Aaron V. Brown

From Wikipedia, the free encyclopedia

Aaron Brown
Hon. Aaron V. Brown, Tenn - NARA - 528326 (3x4a).jpg
United States Postmaster General
In office
March 6, 1857 – March 8, 1859
PresidentJames Buchanan
Preceded byJames Campbell
Succeeded byJoseph Holt
11th Governor of Tennessee
In office
October 14, 1845 – October 17, 1847
Preceded byJames C. Jones
Succeeded byNeill S. Brown
Member of the U.S. House of Representatives
from Tennessee's 6th district
In office
March 4, 1843 – March 4, 1845
Preceded byWilliam B. Campbell
Succeeded byBarclay Martin
Member of the U.S. House of Representatives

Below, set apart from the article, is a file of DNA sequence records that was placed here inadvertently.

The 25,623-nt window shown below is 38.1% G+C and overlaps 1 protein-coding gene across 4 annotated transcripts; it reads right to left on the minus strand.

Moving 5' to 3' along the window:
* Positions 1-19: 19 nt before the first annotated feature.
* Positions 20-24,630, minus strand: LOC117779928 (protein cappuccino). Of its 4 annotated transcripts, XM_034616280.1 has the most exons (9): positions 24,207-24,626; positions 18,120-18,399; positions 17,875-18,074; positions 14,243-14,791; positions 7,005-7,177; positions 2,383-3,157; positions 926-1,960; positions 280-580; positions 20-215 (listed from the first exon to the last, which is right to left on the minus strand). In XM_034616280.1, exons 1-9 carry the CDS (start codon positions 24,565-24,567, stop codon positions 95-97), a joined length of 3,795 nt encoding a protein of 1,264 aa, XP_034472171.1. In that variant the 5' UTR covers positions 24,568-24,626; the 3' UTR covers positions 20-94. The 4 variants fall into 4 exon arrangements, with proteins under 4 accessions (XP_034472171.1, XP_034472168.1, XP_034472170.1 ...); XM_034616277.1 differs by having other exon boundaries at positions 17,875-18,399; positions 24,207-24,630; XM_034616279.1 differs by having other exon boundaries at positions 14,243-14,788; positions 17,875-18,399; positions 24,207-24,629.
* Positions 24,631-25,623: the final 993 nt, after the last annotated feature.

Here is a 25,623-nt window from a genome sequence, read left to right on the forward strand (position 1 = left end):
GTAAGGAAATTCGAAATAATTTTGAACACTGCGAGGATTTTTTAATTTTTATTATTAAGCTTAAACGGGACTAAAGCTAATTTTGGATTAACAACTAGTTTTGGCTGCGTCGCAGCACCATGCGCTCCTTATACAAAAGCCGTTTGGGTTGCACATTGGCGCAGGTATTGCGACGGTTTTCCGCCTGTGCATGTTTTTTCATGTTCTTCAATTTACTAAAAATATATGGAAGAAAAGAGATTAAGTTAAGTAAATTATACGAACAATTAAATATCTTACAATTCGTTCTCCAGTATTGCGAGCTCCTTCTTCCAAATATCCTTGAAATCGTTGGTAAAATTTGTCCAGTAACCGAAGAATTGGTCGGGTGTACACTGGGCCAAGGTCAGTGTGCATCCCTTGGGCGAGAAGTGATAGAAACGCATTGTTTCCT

from Tennessee's 10th district
In office
March 4, 1839 – March 3, 1843
Preceded byEbenezer J. Shields
Succeeded byJohn Ashe
Personal details
Aaron Venable Brown

(1795-08-15)August 15, 1795
Brunswick County, Virginia, U.S.
DiedMarch 8, 1859(1859-03-08) (aged 63)
Washington, D.C., U.S.
Resting placeMount Olivet Cemetery
Political partyDemocratic
Spouse(s)Sarah Burrus (Deceased 1844)
Cynthia Pillow Sanders (1845–1859)
RelativesGideon Pillow (Brother-in-law)
EducationUniversity of North Carolina, Chapel Hill (BA)

Aaron Venable[1] Brown (August 15, 1795 – March 8, 1859) was an American politician. He served as the 11th Governor of Tennessee from 1845 to 1847, and as United States Postmaster General from 1857 until his death in 1859. He also served three terms in the United States House of Representatives, from 1839 to 1845. During the Mexican–American War, Brown's statewide call for 2,800 volunteers was answered by over 30,000, helping solidify the state's reputation as the "Volunteer State."[2][3]